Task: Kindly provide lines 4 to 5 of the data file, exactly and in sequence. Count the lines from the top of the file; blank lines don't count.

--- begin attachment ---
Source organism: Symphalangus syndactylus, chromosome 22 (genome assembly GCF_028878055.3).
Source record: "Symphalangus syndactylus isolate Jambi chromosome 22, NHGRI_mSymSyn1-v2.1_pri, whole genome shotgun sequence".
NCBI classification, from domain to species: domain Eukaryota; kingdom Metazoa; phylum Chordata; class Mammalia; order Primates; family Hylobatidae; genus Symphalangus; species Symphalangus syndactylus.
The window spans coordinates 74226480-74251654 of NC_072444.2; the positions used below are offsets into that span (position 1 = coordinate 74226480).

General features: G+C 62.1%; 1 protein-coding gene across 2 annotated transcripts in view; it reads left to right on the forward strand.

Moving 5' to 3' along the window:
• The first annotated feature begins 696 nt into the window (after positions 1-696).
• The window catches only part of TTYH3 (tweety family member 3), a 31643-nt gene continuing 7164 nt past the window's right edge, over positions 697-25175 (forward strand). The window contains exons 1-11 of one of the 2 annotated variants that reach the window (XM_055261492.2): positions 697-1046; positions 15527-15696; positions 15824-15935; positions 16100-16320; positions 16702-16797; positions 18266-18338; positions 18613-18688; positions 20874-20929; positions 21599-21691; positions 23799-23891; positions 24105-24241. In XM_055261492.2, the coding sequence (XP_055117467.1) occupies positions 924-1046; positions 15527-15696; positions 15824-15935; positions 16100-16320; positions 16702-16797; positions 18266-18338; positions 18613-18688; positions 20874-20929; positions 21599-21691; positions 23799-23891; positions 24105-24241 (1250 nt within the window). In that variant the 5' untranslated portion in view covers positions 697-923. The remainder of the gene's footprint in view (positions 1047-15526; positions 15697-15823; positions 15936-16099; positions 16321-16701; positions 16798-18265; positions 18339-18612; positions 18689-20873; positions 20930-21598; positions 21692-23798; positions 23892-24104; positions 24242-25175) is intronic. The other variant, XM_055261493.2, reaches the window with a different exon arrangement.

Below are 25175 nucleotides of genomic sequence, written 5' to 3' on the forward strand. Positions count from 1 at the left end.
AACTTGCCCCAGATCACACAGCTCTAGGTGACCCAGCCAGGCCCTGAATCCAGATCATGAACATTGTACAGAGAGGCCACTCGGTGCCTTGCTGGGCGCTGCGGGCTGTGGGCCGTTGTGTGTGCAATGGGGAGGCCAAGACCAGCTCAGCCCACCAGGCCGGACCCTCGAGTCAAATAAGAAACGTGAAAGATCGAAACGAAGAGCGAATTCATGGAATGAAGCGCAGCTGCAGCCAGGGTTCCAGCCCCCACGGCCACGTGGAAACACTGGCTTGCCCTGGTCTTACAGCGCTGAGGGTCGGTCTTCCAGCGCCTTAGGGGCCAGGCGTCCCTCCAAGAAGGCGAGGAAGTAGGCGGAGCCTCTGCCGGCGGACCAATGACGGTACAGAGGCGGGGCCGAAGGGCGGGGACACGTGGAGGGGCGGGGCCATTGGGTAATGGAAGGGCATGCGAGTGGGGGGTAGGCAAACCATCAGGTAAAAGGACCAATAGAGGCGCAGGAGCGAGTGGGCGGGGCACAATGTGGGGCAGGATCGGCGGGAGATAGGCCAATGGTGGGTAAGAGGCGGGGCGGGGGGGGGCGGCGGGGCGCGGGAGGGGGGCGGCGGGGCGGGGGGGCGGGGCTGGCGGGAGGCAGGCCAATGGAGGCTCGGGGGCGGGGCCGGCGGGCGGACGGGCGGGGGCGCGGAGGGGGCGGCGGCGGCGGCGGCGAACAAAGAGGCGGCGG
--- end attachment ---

The window spans coordinates 74226480-74251654 of NC_072444.2; the positions used below are offsets into that span (position 1 = coordinate 74226480).

General features: G+C 62.1%; 1 protein-coding gene across 2 annotated transcripts in view; it reads left to right on the forward strand.